Morris-Jenkins' top two sales consultants — Allen Smith and Jonathan Bancroft — reached $3.3 million and $3.1 million in sales, respectively, for 2008. Their success is based on consistency.

    “They have a good sales presentation and they don't deviate from it,” Smith says. Their sales presentation is a blend of information Smith and Jenkins have acquired from sales leaders such as author and sales philospher Jim Rohn, motivational speaker Zig Ziglar, and Rick Hutcherson.

  • “Listen to your technicians,” advises Service Manager Tim O'Brien. “Find out if they have any concerns. A large challenge to our industry is getting and retaining technicians. We set productivity goals combined with minimum call-backs, as well as goals for various technical achievements. We want to train and keep the good ones. And, each of our ‘Supreme Service Champions’ is a NATE-certified technician,” O'Brien says.

  • Kent Weaver, accounting manager, tracks all the numbers, all the time. “Budgets are established, and tracking is key. If you don't know where you're at, it leads to problems,” Weaver says. “We know exactly where we are to date for each month. The technicians, salesmen, and installers see the numbers.”

  • Tookie Harto, director of human resources, works to find prospects who possess the right qualities and skills, and who can demonstrate a clear understanding of the Morris-Jenkins vision and culture. “We need to see their skill set to determine if it's a good match or not.” Harto says. “It's all about finding the best talent, offering a good pay and benefits package, and trying to foresee their growth possibilities with Morris-Jenkins. We have a lot to offer, but it's still all about finding the right person.”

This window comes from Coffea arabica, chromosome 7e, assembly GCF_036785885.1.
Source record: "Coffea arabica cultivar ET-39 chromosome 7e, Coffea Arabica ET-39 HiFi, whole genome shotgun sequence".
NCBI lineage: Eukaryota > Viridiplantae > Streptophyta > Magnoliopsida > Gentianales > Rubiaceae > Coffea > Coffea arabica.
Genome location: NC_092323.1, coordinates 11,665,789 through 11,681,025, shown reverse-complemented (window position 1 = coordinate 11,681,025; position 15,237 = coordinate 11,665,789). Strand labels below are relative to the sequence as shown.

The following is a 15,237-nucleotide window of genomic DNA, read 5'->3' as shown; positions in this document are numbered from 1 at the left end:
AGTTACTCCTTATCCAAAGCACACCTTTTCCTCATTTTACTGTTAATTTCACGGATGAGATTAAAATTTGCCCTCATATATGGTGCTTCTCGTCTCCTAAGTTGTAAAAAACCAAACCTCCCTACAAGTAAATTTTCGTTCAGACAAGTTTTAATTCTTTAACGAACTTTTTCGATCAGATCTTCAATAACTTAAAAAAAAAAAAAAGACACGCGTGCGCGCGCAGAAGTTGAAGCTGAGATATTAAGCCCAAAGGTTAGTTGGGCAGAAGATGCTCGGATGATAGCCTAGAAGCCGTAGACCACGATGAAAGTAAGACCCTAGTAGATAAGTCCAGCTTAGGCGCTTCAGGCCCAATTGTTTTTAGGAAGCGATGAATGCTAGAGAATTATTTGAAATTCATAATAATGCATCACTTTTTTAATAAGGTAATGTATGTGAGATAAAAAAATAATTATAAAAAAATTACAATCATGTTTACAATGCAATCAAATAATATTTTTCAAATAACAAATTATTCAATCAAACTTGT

Once an employee is on board, Morris-Jenkins' managers are dedicated to helping the individual build upon their strengths. “I don't want our managers to focus on weaknesses. In my opinion, weaknesses can seldom be improved; but the strengths can be improved tremendously,” Jenkins says. “I ask our managers to hold employees accountable. It's easy to get into a mode of, “we want you do to well.” which is nebulous. True growth is seen when people are held accountable.”

  • Yelena Shishkova, director of operational analysis, helps ensure various projects are seen through to completion, and manages insurance plans and budget reports. n Support Services Manager, Alli Todd, ensures that all employees have the tools and other supplies they need to do their jobs, and helps deal with any impediments to effective performance. She manages dispatch, purchasing, warehousing, customer service representatives, and the company's Priority Advantage service agreement program.

  • Kent Buckalew, training director, moved his wife and family to Charlotte from West Virginia in 2005 to take a service technician job at Morris-Jenkins.

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“My wife wanted me to get out of the industry because of all the hours I was working. After I started here, she never said it again, because they don't overwork us. They take good care of us.” After about nine months, Buckalew became a field supervisor, and last November, he assumed the mantle of training director.

Buckalew is a technician's technician. He's the guy the other technicians try to stump with questions at Monday morning service meetings. He rarely fails, and is happy to get an answer wrong, because a prize goes to anyone who can trip him up. He manages the in-house Morris-Jenkins University, but is always ready to help out with some troubleshooting in the field.